Give it dry on the tongue in doses of 15 grains an hour or two before the sweating is due to occur.
Citric Acid (U. S. P.). Citric and Tartaric acids are refrigerants. In the alimentary canal they are converted into alkaline citrates and tartrates, are absorbed, and excreted in the urine as carbonates, making the urine alkaline. Citric acid is given in doses of 5 to 15 grains; but lemons, limes, oranges, and grape-fruit are commonly used in its place. Tartaric acid is rarely used. Citrus fruits antagonize urinary acidity, scurvy, and certain fevers.
Gallic Acid (U. S. P.) is much weaker than tannic acid, and does not coagulate albumin, as does tannic acid. It possesses no advantages for internal administration and it is very doubtful if it possesses any astringent action upon parts it reaches through the circulation. Pyrogallic Acid is an irritant antiseptic sometimes applied externally in chronic skin diseases, 1 to 8 of lard; but it has been absorbed from the surface with fatal results. Bismuth Subgallate is given in 2- to 8-grain doses. Its real use is, either in official form or as Dermatol, as a dusting powder. It is little liable to absorption.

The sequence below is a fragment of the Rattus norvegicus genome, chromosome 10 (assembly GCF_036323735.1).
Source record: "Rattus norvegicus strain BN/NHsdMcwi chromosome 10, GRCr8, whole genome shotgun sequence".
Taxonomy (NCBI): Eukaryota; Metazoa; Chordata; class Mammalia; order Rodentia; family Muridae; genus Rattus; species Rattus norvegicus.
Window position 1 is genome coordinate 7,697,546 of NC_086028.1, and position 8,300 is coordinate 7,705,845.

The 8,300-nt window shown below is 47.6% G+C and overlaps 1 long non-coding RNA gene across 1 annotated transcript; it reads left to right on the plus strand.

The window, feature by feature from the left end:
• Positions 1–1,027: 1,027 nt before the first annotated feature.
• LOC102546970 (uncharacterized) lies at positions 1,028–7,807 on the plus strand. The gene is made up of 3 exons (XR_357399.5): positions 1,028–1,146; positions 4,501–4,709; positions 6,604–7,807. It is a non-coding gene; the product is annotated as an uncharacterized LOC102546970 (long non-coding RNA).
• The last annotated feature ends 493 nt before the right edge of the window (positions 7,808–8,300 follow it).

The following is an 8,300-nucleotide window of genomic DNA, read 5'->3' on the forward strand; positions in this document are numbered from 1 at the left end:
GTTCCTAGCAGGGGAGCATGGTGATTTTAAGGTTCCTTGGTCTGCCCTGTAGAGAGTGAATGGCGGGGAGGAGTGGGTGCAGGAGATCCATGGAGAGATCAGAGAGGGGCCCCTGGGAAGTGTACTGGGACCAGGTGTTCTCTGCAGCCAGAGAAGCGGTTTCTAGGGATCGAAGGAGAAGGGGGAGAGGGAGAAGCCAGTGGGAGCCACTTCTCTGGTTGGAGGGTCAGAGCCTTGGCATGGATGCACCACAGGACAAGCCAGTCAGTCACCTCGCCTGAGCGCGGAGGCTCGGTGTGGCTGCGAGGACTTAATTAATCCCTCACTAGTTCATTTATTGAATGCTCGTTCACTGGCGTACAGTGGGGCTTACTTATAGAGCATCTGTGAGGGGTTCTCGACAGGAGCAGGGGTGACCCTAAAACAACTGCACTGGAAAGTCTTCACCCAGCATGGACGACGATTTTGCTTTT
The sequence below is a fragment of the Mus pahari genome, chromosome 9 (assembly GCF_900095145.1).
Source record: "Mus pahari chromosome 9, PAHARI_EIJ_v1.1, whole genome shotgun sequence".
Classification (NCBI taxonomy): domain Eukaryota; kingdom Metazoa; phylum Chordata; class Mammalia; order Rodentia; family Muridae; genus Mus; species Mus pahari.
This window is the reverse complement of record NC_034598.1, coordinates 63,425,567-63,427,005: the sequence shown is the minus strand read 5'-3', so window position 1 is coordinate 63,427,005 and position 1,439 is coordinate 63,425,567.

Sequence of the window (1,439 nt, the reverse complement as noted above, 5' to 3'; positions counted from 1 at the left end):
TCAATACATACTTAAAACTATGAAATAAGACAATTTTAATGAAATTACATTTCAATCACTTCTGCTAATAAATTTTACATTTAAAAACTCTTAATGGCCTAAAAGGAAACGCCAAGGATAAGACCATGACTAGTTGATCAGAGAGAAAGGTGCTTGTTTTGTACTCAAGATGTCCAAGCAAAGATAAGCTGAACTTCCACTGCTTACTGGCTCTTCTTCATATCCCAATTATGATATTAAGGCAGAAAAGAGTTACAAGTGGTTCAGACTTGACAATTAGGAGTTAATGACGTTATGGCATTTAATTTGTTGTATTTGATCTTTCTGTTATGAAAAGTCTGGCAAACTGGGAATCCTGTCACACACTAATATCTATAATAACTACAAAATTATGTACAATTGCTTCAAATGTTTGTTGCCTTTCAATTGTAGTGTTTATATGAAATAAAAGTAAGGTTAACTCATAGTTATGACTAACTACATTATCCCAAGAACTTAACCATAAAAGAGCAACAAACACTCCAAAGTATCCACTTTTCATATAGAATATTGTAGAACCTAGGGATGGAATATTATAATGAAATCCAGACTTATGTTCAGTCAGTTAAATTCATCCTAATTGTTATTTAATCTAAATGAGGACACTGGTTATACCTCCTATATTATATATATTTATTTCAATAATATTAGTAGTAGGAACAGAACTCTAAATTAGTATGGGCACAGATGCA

1 "An experimental study of Camphoric Acid," Jour, of Pharmacology and Exper. Ther., May, 1011.
Salicylic Acid - Natural. This acid is derived from the natural oils of wintergreen and sweet birch. As at first made, the synthetic salicylic acid was impure, containing cresylic acids. These were later removed by improvements in processes. Then it was stated that cresotinic acids exist in the synthetic product, which is stating much the same thing in another way. Now as a matter of fact, the synthetic acid can be entirely freed from these impurities and the resultant acid have exactly the same chemical formula as has the natural acid, and doubtless some of the purer grades of the synthetic acid are marketed quite free from these slowly paralyzant impurities.